Had the School District “paid more attention” to 18-year-old Phozeia Shama, maybe she would be graduating from Girls’ High this year with her friends.
Instead, she has been out of school for months, dealing with intense family issues that her school never even asked about.
Shama was a “good A and B student,” but then her grades started to drop. Nobody noticed, she said. “I feel as though if [the school] would have paid more attention, I wouldn’t be on this road right now.”
That road started when Shama and her father got in a fight during her first year at Girls’ High.
“My dad was trying to kill me, so I had to defend myself,” said Shama. “I hit him over the head with a flower pot, and he pressed charges.”
That led to several months in juvenile placement before the charges were dropped. But her career at the special admissions school was derailed. Finding it hard to catch up, she transferred to Kensington Business for sophomore year.
But there she said she fell in with the “wrong crowd.” She cut class and was “kicked out” for a time.
She went back for a few months, but left school again because of her new family responsibilities.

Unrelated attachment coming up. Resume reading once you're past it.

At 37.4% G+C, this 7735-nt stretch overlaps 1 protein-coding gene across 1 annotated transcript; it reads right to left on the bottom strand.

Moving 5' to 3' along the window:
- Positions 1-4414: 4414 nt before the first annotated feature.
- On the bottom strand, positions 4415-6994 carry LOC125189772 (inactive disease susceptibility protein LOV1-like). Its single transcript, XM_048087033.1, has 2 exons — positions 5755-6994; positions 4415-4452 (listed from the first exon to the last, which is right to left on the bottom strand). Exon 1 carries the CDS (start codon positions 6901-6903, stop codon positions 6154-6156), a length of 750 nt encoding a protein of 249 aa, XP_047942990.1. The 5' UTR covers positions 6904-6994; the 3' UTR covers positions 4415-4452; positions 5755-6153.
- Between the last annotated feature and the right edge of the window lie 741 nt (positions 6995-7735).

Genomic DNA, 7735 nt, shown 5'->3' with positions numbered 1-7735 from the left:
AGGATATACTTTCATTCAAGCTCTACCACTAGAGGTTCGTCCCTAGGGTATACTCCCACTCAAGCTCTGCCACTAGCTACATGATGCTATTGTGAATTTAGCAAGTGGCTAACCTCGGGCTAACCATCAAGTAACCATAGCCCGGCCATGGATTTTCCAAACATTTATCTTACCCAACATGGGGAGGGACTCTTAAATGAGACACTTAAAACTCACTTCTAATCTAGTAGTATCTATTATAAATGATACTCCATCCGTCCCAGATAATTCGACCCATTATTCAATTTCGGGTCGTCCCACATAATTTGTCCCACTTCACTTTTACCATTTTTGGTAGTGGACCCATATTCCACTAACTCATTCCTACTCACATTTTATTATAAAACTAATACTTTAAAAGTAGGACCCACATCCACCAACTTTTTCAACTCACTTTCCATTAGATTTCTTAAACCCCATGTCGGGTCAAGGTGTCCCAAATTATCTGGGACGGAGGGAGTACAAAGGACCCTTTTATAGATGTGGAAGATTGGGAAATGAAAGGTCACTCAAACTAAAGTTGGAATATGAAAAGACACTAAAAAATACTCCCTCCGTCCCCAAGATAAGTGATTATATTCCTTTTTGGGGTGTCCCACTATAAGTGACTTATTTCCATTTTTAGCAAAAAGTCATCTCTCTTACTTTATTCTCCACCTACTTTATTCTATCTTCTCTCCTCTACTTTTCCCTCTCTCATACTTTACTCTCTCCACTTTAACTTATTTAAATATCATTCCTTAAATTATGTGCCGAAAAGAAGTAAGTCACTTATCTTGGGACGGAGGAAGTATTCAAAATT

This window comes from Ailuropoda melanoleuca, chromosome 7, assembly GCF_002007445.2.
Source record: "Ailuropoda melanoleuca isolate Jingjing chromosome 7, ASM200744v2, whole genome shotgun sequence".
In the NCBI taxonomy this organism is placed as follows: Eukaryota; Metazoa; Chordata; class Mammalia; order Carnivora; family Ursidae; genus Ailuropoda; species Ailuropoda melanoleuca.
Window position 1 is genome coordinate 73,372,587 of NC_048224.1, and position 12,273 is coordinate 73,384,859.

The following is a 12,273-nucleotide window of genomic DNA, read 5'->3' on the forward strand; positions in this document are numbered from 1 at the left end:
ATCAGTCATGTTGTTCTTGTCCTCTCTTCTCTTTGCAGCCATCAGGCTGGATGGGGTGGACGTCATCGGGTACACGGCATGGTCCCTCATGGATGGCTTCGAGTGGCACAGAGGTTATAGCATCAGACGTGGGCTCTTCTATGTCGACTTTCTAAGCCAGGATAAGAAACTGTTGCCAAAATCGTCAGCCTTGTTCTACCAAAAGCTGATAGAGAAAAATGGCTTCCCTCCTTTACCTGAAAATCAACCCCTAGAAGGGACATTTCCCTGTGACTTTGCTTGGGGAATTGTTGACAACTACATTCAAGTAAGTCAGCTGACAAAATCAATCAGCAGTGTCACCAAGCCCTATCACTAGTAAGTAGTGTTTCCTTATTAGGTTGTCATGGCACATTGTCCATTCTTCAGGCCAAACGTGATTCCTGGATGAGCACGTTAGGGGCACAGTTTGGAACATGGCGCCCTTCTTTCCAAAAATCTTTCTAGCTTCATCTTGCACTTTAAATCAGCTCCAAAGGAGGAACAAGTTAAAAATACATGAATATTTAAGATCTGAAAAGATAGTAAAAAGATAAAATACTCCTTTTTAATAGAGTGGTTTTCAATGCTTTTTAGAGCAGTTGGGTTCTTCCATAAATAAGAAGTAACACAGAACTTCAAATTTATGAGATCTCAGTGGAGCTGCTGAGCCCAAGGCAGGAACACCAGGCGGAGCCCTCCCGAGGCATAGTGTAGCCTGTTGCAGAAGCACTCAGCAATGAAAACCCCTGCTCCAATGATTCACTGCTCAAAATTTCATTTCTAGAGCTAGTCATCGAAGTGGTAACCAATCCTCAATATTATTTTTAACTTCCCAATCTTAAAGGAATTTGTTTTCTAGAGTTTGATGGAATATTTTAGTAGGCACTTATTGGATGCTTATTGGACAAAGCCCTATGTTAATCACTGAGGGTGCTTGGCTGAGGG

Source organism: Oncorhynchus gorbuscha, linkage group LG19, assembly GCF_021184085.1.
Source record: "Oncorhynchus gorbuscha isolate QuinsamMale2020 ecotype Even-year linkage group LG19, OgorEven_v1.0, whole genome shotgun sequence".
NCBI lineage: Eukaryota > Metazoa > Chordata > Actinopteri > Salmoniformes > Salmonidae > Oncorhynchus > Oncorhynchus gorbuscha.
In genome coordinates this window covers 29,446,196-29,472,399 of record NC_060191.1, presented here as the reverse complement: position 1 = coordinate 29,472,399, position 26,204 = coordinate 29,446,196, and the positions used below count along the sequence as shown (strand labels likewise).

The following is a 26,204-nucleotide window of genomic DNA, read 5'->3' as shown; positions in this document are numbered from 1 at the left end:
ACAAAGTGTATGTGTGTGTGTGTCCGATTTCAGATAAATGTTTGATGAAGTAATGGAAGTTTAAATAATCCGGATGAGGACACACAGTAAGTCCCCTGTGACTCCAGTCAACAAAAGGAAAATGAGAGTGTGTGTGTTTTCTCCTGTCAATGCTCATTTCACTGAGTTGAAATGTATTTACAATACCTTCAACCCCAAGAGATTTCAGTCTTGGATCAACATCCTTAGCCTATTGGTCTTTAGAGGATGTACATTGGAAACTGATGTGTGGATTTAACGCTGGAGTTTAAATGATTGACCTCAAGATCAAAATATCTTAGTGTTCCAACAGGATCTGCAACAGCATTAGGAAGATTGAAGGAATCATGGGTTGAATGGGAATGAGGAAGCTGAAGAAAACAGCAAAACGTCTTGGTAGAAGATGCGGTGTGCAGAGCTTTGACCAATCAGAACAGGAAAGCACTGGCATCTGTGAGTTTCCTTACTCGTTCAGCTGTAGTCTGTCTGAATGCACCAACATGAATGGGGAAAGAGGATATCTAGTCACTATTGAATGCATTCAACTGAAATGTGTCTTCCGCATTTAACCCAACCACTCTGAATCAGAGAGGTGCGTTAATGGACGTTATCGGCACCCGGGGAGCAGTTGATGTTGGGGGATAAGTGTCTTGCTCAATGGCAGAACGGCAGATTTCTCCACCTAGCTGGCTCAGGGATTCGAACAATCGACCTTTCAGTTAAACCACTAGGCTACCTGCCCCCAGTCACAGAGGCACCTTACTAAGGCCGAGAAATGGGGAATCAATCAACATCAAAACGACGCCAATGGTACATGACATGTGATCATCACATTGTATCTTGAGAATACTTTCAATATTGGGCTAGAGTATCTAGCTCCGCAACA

Her father had died, and Shama, then only 15, was left with having to care for her younger siblings, ages 5 and 10, as her mother struggled with alcoholism.
“I basically was like the head of the household. [I] had to leave school so I could go to work and raise money for my little brother and sister,” she said.
Shama said her mother would steal from her, so she put a padlock on her door to keep money and important documents safe. One day, her mother broke down the door and called the police, charging that Shama had assaulted her.
When Shama turned 18, she tried to gain custody of her siblings, but her mother got a restraining order against her. Ultimately, Shama had to leave the house.
Today, she lives with a friend, but she is not in school. Still, Shama participates in the Youth Health Empowerment Project (YHEP), where she receives clothes, food, and other support, including training in health and sexuality peer education.
The staff is also helping her find an attorney to help with her ongoing custody case.
For a while, Shama worked with Planned Parenthood, teaching adolescents in foster care about healthy relationships. She would like to promote more sexuality education in the public schools.
Shama said she hopes to join the Job Corps and study to be a medical assistant so that she can get a full-time job with Planned Parenthood.
But she still wishes she could be in school.
“Even though I dropped out as many times as I did, it’s still a mistake,” she said.
“I look back at it every day and think, wow, if I stayed at Girls’ High, I would have graduated this year. I would have so many more opportunities.”